Or so I thought. Then I received a packing list for my gap semester abroad in the Philippines, Thailand, India, and Nepal. My mind started to spin. “What the heck is an internal frame backpack...definitely not my JanSport?” “I don’t see Doc Martens on this list….” “Um, is Gore-Tex sold at Target?” On that first big trip of my life, I was more stressed about packing than about leaving the country for the first time to places where, only months prior, I couldn’t have pointed out on a map. I probably packed and re-packed my bag no less than 20 times. 

In the years since, I have taken countless trips abroad - including those I led as a Dragons instructor in Morocco - and moved abroad for extended time periods to Northern Ireland, Egypt, Morocco, and, most recently to England with my kiddo, partner, and dog. I have learned a lot about packing: what to pack, what not to bother with, and how to actually do the packing. Am I a pro? No. Am I getting better at packing with every trip? Heck, yes.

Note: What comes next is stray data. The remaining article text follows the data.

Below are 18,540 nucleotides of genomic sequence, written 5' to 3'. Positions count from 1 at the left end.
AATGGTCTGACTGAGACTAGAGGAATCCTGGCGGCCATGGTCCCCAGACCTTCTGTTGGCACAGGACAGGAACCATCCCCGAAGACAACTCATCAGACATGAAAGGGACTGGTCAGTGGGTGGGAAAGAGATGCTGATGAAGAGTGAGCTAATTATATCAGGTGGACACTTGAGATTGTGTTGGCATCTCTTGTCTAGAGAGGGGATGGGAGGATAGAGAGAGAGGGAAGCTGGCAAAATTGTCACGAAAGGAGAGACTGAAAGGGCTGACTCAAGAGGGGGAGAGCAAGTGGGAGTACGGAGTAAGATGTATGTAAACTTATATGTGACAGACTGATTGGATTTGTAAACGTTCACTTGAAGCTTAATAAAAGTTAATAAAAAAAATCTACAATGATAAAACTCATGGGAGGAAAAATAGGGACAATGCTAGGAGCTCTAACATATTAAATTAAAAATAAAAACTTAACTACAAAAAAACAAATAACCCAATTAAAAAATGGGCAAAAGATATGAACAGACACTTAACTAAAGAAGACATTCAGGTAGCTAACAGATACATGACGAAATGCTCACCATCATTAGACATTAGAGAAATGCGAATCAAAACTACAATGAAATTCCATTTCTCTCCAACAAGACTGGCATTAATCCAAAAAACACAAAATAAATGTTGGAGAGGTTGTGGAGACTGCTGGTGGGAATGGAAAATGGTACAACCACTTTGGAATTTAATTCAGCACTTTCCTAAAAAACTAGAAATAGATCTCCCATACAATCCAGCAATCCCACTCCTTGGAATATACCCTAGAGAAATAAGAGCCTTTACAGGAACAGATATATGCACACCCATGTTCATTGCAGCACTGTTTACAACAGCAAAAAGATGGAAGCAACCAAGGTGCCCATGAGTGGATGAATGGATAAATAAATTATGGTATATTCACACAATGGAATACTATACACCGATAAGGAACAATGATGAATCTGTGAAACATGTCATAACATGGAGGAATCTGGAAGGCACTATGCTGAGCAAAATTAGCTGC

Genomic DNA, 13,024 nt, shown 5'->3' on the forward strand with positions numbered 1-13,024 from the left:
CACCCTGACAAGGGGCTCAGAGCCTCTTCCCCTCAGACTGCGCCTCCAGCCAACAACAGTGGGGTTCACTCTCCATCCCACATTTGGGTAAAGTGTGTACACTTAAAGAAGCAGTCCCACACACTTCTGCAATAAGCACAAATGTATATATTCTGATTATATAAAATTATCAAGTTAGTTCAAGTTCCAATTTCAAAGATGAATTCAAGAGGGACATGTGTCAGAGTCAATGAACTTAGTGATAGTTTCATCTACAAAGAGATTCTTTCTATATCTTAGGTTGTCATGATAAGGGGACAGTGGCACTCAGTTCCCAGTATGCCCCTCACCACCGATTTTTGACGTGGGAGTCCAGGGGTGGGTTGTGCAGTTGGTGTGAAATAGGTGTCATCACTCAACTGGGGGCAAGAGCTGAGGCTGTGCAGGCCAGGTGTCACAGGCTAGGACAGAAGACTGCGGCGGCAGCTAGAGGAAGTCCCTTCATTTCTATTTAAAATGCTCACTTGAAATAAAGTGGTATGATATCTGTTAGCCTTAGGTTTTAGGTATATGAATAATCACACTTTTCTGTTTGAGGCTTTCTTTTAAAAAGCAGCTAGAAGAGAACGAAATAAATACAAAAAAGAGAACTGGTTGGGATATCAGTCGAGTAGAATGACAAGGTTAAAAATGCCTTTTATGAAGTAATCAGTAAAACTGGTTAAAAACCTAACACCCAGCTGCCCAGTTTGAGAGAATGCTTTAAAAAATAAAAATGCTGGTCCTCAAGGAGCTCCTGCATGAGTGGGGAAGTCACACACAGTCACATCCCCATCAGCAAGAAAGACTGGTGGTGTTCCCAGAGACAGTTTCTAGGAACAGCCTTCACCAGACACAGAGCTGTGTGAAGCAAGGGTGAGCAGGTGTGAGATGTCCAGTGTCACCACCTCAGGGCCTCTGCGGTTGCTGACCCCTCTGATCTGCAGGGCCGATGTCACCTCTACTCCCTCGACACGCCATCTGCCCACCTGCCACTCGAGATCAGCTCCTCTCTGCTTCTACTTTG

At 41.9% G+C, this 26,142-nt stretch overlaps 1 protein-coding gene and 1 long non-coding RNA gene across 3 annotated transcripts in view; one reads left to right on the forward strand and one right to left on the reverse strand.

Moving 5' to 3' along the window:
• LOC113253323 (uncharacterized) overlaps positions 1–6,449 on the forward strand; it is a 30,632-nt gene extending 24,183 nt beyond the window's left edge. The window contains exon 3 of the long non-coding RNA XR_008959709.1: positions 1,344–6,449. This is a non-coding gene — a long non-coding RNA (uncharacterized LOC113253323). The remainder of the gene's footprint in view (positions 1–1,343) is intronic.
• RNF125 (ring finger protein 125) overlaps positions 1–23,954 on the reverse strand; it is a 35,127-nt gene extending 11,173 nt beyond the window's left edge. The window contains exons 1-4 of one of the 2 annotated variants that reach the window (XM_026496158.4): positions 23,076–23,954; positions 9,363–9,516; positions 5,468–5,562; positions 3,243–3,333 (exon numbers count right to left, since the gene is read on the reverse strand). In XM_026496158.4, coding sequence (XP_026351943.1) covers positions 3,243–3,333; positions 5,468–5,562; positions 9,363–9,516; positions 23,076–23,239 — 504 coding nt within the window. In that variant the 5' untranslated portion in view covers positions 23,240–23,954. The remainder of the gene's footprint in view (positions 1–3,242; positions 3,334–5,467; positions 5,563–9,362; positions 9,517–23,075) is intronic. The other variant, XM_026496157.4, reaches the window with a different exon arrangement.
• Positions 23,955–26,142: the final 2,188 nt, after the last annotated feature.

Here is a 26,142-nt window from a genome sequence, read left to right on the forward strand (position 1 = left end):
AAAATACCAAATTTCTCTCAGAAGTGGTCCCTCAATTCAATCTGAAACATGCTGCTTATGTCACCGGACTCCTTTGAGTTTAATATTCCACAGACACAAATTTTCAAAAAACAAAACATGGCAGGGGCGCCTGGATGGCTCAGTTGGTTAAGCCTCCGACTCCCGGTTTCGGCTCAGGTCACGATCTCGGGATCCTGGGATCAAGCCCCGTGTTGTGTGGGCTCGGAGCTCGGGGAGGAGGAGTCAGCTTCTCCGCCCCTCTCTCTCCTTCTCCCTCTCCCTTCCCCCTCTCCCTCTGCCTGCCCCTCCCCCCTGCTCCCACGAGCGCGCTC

People Keep Telling me to Pack Light